Care Plan Question...Please Help!

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    My patient is an 80yo M with a history of HTN, DM, cirrhosis secondary to Hepatitis C, blindness, and dementia. He is hypokalemic (3.3) and thrombocytopenic (26,000). BUN is 84, creatinine is 3.5. Low eGFR, low INR, high PT. Vitals are normal except for high RR of 22 and high BP which he takes Norvasc for. Blood sugar was below 150 (so no coverage) both mornings I cared for him. He is Islamic and speaks no English. His son translates for him but is not always around. No history of tobacco, alcohol, or drug use. He is on bedrest; has a peritoneal drain and a condom catheter; is incontinent of stool; has skin tears on his forearms, tops of thighs, and buttocks. He is very skinny but eats all of his food (Kosher). He is DNR. Discharge planning included hospice care but the staff was fairly certain his family would not agree to that and would want to take him home so plans were made to send him home with the peritoneal drain and possibly the condom catheter as well. So far my nursing diagnoses are:

    1. Risk for bleeding r/t thrombocytopenia (platelet count of 26,000)
    2. Bowel incontinence r/t dementia aeb inability to recognize the urge to defecate.
    3. Urinary incontinence r/t dementia aeb uninhibited urination at unpredictable times.
    4. Impaired dentition r/t self-care deficit aeb excessive plaque and missing teeth.
    5. Electrolyte imbalance r/t ascites and peritoneal drain aeb hypokalemia.
    6. Ineffective breathing pattern r/t pressure of ascites fluid on diaphragm aeb tachypnea.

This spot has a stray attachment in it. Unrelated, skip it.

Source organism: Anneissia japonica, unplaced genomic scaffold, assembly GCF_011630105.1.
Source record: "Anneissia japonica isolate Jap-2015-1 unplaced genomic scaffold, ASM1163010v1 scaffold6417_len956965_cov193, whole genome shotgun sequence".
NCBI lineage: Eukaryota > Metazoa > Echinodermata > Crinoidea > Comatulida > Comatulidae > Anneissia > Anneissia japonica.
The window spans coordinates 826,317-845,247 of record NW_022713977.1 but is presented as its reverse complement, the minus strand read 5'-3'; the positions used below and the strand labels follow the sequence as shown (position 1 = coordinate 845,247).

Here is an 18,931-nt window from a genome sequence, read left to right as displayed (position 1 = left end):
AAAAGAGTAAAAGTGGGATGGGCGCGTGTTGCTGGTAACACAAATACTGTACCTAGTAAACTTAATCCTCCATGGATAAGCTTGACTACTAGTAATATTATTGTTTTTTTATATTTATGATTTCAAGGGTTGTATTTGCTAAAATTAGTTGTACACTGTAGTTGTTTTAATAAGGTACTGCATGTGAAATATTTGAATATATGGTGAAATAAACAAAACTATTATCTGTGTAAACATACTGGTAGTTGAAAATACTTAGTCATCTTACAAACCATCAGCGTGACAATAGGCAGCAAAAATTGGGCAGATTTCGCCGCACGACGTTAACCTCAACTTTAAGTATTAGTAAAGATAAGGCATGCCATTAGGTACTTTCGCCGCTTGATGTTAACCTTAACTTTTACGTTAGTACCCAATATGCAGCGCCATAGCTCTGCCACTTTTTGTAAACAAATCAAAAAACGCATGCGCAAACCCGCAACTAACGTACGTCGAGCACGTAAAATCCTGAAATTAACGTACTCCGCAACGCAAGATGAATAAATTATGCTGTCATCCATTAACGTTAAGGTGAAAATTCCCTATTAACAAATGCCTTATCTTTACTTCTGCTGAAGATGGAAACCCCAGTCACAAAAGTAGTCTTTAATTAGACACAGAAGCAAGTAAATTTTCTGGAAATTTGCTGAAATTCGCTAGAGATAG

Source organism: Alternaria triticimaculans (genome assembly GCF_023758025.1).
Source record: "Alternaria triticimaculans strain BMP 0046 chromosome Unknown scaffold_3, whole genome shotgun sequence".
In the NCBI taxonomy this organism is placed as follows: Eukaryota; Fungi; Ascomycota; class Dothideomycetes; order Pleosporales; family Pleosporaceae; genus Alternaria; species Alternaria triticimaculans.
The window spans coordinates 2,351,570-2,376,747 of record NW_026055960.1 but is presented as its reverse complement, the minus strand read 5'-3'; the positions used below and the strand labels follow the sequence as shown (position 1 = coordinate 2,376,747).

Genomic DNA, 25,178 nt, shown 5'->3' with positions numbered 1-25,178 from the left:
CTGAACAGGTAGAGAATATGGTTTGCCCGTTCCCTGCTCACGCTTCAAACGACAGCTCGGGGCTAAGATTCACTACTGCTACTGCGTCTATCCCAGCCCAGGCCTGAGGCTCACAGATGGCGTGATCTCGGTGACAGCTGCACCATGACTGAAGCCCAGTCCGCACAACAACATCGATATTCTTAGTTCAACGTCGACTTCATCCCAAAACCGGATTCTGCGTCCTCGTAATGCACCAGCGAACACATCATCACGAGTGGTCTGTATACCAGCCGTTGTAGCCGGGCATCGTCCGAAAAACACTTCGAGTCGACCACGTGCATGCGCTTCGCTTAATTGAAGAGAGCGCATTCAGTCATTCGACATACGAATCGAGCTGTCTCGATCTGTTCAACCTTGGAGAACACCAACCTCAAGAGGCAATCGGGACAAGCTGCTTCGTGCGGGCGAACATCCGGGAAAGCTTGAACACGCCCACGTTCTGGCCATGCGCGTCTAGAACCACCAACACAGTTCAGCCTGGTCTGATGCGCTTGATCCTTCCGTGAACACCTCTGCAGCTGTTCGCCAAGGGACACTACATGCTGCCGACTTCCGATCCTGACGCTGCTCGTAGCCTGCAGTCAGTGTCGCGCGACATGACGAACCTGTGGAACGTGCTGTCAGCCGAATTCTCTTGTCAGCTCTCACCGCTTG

7. Fluid volume excess r/t cirrhosis of the liver aeb ascites and pitting edema +1 in the lower extremities.
    8. Impaired skin integrity r/t physical immobility and bowel incontinence aeb skin tears on the forearms, tops of thighs, and buttocks.

    Am I missing any important diagnoses?

    I can't seem to narrow in on what my top 3 would be (I'm thinking it would be #s 6,7,8 although I think #1 is very important but not sure if I can include a "risk for" in my top 3).

    Do I need to elaborate on any of the diagnoses I have listed?

    I would really appreciate any and all advice I can get. This is my "big assignment" for my main Med-Surg course (3rd semester) and it's due on Tuesday.

    Thank you all in advance for your help!
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  3. 6 Comments so far...

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    Nice Job! You probably have enough ND's but if you wanted to, you could aslo include altered thought process r/t dementia or included renal failure to the electrolyte imbalance ND. I would think electrolyte imbalance of ineffective breathing pattern be in one of the top spots. Good Luck!
    Esme12 likes this.
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    I think you got them..well done! I would include renal failure as well as there is clear evidence of this in the labs. To prioritize think about what can hurt them first....I have to make dinner....but I''l be back. Is this to be based on all the diagnosis that you can find for this patient?
  6. 1
    Thank you so much for your responses! Esme12...do you mean I should include risk for ineffective renal perfusion? What other NANDA diagnoses could be used for renal failure (besides the excess fluid volume that I already used)? Or should I just add renal failure to my electrolyte imbalance diagnosis like hodgieRN suggested? For example, I could put: "Electrolyte imbalance r/t ascites, continuous peritoneal drain, and renal failure aeb hypokalemia and elevated BUN and creatinine levels."

    We have to list as many diagnoses as we could come up with for our patient and then pick the top 3 priorities to develop a care plan for. Thanks again for the help! I really appreciate it
    Esme12 likes this.
  7. 1
    Quote from Esme12